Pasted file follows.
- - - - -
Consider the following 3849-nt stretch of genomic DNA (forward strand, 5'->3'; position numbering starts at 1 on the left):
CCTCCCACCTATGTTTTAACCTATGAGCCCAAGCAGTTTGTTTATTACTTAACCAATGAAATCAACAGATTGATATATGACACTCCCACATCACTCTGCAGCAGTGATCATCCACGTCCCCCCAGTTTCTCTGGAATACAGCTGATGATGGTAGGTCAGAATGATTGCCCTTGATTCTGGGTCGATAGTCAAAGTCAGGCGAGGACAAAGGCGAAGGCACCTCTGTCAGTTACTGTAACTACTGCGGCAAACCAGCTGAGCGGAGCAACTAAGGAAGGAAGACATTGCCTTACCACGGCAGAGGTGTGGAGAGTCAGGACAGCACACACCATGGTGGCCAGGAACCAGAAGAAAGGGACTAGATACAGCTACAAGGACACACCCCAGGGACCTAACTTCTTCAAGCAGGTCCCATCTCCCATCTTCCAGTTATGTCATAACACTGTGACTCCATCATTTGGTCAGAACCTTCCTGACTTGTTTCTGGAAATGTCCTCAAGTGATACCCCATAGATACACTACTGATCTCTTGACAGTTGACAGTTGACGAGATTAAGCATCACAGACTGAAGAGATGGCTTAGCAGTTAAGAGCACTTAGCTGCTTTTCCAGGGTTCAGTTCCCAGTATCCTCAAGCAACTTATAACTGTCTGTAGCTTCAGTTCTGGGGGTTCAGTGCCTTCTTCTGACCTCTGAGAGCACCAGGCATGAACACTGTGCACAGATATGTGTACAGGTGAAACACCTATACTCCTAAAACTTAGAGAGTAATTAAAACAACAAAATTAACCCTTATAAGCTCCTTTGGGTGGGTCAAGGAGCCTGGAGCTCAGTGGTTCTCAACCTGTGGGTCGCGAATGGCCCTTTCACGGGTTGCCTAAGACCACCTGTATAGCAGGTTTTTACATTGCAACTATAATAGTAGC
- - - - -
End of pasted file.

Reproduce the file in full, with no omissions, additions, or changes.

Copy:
Consider the following 3849-nt stretch of genomic DNA (forward strand, 5'->3'; position numbering starts at 1 on the left):
CCTCCCACCTATGTTTTAACCTATGAGCCCAAGCAGTTTGTTTATTACTTAACCAATGAAATCAACAGATTGATATATGACACTCCCACATCACTCTGCAGCAGTGATCATCCACGTCCCCCCAGTTTCTCTGGAATACAGCTGATGATGGTAGGTCAGAATGATTGCCCTTGATTCTGGGTCGATAGTCAAAGTCAGGCGAGGACAAAGGCGAAGGCACCTCTGTCAGTTACTGTAACTACTGCGGCAAACCAGCTGAGCGGAGCAACTAAGGAAGGAAGACATTGCCTTACCACGGCAGAGGTGTGGAGAGTCAGGACAGCACACACCATGGTGGCCAGGAACCAGAAGAAAGGGACTAGATACAGCTACAAGGACACACCCCAGGGACCTAACTTCTTCAAGCAGGTCCCATCTCCCATCTTCCAGTTATGTCATAACACTGTGACTCCATCATTTGGTCAGAACCTTCCTGACTTGTTTCTGGAAATGTCCTCAAGTGATACCCCATAGATACACTACTGATCTCTTGACAGTTGACAGTTGACGAGATTAAGCATCACAGACTGAAGAGATGGCTTAGCAGTTAAGAGCACTTAGCTGCTTTTCCAGGGTTCAGTTCCCAGTATCCTCAAGCAACTTATAACTGTCTGTAGCTTCAGTTCTGGGGGTTCAGTGCCTTCTTCTGACCTCTGAGAGCACCAGGCATGAACACTGTGCACAGATATGTGTACAGGTGAAACACCTATACTCCTAAAACTTAGAGAGTAATTAAAACAACAAAATTAACCCTTATAAGCTCCTTTGGGTGGGTCAAGGAGCCTGGAGCTCAGTGGTTCTCAACCTGTGGGTCGCGAATGGCCCTTTCACGGGTTGCCTAAGACCACCTGTATAGCAGGTTTTTACATTGCAACTATAATAGTAGC